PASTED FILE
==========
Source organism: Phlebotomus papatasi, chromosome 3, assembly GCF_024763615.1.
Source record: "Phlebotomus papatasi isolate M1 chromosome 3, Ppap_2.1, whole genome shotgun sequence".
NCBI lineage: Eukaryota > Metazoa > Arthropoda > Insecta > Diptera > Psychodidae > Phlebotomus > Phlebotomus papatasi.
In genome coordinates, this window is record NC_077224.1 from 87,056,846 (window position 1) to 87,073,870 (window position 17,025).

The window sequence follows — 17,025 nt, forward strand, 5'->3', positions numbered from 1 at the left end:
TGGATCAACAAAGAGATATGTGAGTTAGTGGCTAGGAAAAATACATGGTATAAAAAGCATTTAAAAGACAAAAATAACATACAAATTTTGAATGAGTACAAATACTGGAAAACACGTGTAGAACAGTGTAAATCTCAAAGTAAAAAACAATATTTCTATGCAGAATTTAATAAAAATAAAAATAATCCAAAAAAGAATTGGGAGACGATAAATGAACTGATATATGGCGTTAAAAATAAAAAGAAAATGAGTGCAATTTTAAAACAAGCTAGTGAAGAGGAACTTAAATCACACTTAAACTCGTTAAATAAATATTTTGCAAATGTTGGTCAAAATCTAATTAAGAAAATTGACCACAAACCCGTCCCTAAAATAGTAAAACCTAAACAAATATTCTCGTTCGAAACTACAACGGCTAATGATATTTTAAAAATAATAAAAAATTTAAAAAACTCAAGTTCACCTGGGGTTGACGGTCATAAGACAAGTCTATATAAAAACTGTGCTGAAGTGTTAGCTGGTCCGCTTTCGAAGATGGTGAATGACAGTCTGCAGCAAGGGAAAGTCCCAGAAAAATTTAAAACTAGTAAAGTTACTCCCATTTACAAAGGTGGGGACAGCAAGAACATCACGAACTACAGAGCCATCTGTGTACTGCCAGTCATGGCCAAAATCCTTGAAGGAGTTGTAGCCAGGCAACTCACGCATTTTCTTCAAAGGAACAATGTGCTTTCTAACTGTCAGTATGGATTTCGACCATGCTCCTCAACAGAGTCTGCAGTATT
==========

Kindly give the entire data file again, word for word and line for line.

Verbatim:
Source organism: Phlebotomus papatasi, chromosome 3, assembly GCF_024763615.1.
Source record: "Phlebotomus papatasi isolate M1 chromosome 3, Ppap_2.1, whole genome shotgun sequence".
NCBI lineage: Eukaryota > Metazoa > Arthropoda > Insecta > Diptera > Psychodidae > Phlebotomus > Phlebotomus papatasi.
In genome coordinates, this window is record NC_077224.1 from 87,056,846 (window position 1) to 87,073,870 (window position 17,025).

The window sequence follows — 17,025 nt, forward strand, 5'->3', positions numbered from 1 at the left end:
TGGATCAACAAAGAGATATGTGAGTTAGTGGCTAGGAAAAATACATGGTATAAAAAGCATTTAAAAGACAAAAATAACATACAAATTTTGAATGAGTACAAATACTGGAAAACACGTGTAGAACAGTGTAAATCTCAAAGTAAAAAACAATATTTCTATGCAGAATTTAATAAAAATAAAAATAATCCAAAAAAGAATTGGGAGACGATAAATGAACTGATATATGGCGTTAAAAATAAAAAGAAAATGAGTGCAATTTTAAAACAAGCTAGTGAAGAGGAACTTAAATCACACTTAAACTCGTTAAATAAATATTTTGCAAATGTTGGTCAAAATCTAATTAAGAAAATTGACCACAAACCCGTCCCTAAAATAGTAAAACCTAAACAAATATTCTCGTTCGAAACTACAACGGCTAATGATATTTTAAAAATAATAAAAAATTTAAAAAACTCAAGTTCACCTGGGGTTGACGGTCATAAGACAAGTCTATATAAAAACTGTGCTGAAGTGTTAGCTGGTCCGCTTTCGAAGATGGTGAATGACAGTCTGCAGCAAGGGAAAGTCCCAGAAAAATTTAAAACTAGTAAAGTTACTCCCATTTACAAAGGTGGGGACAGCAAGAACATCACGAACTACAGAGCCATCTGTGTACTGCCAGTCATGGCCAAAATCCTTGAAGGAGTTGTAGCCAGGCAACTCACGCATTTTCTTCAAAGGAACAATGTGCTTTCTAACTGTCAGTATGGATTTCGACCATGCTCCTCAACAGAGTCTGCAGTATT